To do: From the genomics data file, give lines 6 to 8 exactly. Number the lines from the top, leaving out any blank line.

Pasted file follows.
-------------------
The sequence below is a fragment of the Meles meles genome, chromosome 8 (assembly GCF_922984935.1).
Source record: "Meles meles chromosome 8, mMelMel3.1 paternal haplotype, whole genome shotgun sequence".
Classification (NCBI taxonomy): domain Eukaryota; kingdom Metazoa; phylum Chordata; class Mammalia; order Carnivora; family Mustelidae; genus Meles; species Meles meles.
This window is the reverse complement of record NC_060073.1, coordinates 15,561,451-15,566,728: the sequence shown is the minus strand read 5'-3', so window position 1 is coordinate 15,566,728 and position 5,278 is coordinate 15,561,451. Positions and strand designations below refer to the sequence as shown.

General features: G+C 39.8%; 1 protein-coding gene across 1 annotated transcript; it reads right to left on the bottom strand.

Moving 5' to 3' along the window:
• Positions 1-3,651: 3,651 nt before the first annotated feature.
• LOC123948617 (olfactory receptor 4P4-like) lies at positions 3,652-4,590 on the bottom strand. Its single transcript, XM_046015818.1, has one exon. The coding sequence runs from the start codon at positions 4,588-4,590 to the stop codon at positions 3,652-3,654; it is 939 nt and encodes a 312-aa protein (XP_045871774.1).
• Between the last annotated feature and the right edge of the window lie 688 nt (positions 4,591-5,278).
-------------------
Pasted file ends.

Moving 5' to 3' along the window:
• Positions 1-3,651: 3,651 nt before the first annotated feature.
• LOC123948617 (olfactory receptor 4P4-like) lies at positions 3,652-4,590 on the bottom strand. Its single transcript, XM_046015818.1, has one exon. The coding sequence runs from the start codon at positions 4,588-4,590 to the stop codon at positions 3,652-3,654; it is 939 nt and encodes a 312-aa protein (XP_045871774.1).